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The Good Discursive Samaritan

In my last couple of posts, I’ve spoken about the strides IF has made in developing and testing a prototype of exploratory discussion.  While we will always continue to refine our discussion process, more of our effort is being devoted these days to ensuring that our approach takes—and spreads—first by better adapting it to new audiences and situations and then by scaling up our efforts.  One approach to adaptation involves training: of faculty, their students, and others.  A second approach to both adaptation and scaling up our efforts is to explore how to institutionalize or, as the newly popular term would have it, “embed” our public discussions.

Having conducted some 80+ public discussions, each lasting several hours, IF is beginning to accumulate some significant experience in this area.  And while not all of this experience has translated into expertise, one lesson is clear, and that is that it is easier to get groups talking when one does not first have to create the group.

Common sense?  Maybe.  But it’s also the studied view of Harvard researchers Elena Fagatto and Archon Fung, who base their conclusions regarding embeddedness on a series of 9 case studies in successfully embedded local deliberation.  Their study, issued in October 2009 by Everyday Democracy and the Kettering Foundation, focuses on deliberation linked to problem solving rather than “reflection” or exploratory discussion alone.  (The study is entitled Sustaining Public Engagement: Embedded Deliberation in Local Communities and is available at  Still, the main source of embeddedness Faggato and Fung identify as relevant to reflective discussion is “deliberative capacity” or “the resources and expertise to convene structured deliberations and to mobilize people to participate in those deliberations” (pp. 4, see also 32).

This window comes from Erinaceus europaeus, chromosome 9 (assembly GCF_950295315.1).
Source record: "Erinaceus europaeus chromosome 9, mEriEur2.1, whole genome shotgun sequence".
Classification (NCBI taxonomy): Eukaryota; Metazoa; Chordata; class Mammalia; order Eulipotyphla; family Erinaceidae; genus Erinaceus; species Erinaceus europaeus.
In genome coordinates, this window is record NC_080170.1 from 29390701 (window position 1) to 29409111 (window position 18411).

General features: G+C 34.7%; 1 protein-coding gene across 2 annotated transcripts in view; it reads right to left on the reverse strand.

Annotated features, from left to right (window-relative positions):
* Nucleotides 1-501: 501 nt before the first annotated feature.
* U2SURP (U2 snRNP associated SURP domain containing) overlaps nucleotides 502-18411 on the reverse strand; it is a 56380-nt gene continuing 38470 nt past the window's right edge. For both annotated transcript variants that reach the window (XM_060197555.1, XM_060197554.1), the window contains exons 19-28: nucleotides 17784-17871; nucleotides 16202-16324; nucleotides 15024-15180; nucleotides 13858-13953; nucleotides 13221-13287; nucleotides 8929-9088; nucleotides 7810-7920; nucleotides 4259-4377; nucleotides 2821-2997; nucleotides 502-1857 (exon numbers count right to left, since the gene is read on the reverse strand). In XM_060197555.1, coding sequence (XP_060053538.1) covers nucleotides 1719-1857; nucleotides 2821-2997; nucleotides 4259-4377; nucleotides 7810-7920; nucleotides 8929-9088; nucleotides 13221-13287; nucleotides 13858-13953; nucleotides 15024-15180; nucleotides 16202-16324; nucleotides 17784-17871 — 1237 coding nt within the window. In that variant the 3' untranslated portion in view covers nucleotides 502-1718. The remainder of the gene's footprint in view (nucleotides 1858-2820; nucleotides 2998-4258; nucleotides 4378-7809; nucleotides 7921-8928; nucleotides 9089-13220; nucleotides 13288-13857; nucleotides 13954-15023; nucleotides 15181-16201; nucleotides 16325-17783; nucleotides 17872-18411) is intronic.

Public discussion is made more democratic when it encompasses a wider range of citizens.  Foundations and government can only do so much to widen the circle.  At some point IF, like other organizations that share its commitment to democratic discussion, needs to encourage “embeddedness” by finding “organizations that can be long term allies” (p. 33) and working with them to develop their own discussion habits and skills.  Only in that way can they take on the task of conducting thoughtful public discussions without the help of a good discursive Samaritan.  Only in that way will their discussions become truly citizen-centered, truly democratic.